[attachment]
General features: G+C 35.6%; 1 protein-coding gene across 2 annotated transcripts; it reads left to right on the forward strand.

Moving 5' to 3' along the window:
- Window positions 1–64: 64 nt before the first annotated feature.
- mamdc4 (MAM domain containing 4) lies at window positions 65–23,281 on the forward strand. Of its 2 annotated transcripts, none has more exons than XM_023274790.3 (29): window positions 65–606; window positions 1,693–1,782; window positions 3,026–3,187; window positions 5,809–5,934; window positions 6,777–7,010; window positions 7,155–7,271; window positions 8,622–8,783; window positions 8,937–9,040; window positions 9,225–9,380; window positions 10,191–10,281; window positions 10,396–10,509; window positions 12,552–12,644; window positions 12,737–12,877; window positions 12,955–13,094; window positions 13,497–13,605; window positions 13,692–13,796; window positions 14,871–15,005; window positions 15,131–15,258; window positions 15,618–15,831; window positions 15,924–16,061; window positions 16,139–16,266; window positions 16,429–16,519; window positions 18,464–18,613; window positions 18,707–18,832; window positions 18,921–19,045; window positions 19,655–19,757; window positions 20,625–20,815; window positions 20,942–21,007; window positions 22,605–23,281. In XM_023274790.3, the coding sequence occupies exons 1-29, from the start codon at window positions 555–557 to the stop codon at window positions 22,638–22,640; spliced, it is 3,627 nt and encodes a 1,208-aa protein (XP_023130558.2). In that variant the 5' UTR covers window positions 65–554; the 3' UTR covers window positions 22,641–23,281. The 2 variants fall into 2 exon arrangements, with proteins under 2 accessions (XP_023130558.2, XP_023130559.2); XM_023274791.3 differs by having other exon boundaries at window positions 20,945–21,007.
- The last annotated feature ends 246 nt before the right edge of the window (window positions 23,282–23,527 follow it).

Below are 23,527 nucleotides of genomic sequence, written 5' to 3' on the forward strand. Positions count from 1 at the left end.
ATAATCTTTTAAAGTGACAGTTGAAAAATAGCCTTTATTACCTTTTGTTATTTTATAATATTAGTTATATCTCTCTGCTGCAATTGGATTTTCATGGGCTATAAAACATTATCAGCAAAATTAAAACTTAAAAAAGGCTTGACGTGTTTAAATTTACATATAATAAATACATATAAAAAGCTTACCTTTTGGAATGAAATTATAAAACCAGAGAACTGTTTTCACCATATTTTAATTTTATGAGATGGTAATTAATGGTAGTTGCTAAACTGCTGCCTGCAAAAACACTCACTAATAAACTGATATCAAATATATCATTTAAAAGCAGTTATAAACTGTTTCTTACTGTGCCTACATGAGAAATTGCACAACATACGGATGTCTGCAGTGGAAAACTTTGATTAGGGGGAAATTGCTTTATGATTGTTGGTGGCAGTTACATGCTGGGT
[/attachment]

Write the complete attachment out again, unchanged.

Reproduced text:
General features: G+C 35.6%; 1 protein-coding gene across 2 annotated transcripts; it reads left to right on the forward strand.

Moving 5' to 3' along the window:
- Window positions 1–64: 64 nt before the first annotated feature.
- mamdc4 (MAM domain containing 4) lies at window positions 65–23,281 on the forward strand. Of its 2 annotated transcripts, none has more exons than XM_023274790.3 (29): window positions 65–606; window positions 1,693–1,782; window positions 3,026–3,187; window positions 5,809–5,934; window positions 6,777–7,010; window positions 7,155–7,271; window positions 8,622–8,783; window positions 8,937–9,040; window positions 9,225–9,380; window positions 10,191–10,281; window positions 10,396–10,509; window positions 12,552–12,644; window positions 12,737–12,877; window positions 12,955–13,094; window positions 13,497–13,605; window positions 13,692–13,796; window positions 14,871–15,005; window positions 15,131–15,258; window positions 15,618–15,831; window positions 15,924–16,061; window positions 16,139–16,266; window positions 16,429–16,519; window positions 18,464–18,613; window positions 18,707–18,832; window positions 18,921–19,045; window positions 19,655–19,757; window positions 20,625–20,815; window positions 20,942–21,007; window positions 22,605–23,281. In XM_023274790.3, the coding sequence occupies exons 1-29, from the start codon at window positions 555–557 to the stop codon at window positions 22,638–22,640; spliced, it is 3,627 nt and encodes a 1,208-aa protein (XP_023130558.2). In that variant the 5' UTR covers window positions 65–554; the 3' UTR covers window positions 22,641–23,281. The 2 variants fall into 2 exon arrangements, with proteins under 2 accessions (XP_023130558.2, XP_023130559.2); XM_023274791.3 differs by having other exon boundaries at window positions 20,945–21,007.
- The last annotated feature ends 246 nt before the right edge of the window (window positions 23,282–23,527 follow it).

Below are 23,527 nucleotides of genomic sequence, written 5' to 3' on the forward strand. Positions count from 1 at the left end.
ATAATCTTTTAAAGTGACAGTTGAAAAATAGCCTTTATTACCTTTTGTTATTTTATAATATTAGTTATATCTCTCTGCTGCAATTGGATTTTCATGGGCTATAAAACATTATCAGCAAAATTAAAACTTAAAAAAGGCTTGACGTGTTTAAATTTACATATAATAAATACATATAAAAAGCTTACCTTTTGGAATGAAATTATAAAACCAGAGAACTGTTTTCACCATATTTTAATTTTATGAGATGGTAATTAATGGTAGTTGCTAAACTGCTGCCTGCAAAAACACTCACTAATAAACTGATATCAAATATATCATTTAAAAGCAGTTATAAACTGTTTCTTACTGTGCCTACATGAGAAATTGCACAACATACGGATGTCTGCAGTGGAAAACTTTGATTAGGGGGAAATTGCTTTATGATTGTTGGTGGCAGTTACATGCTGGGT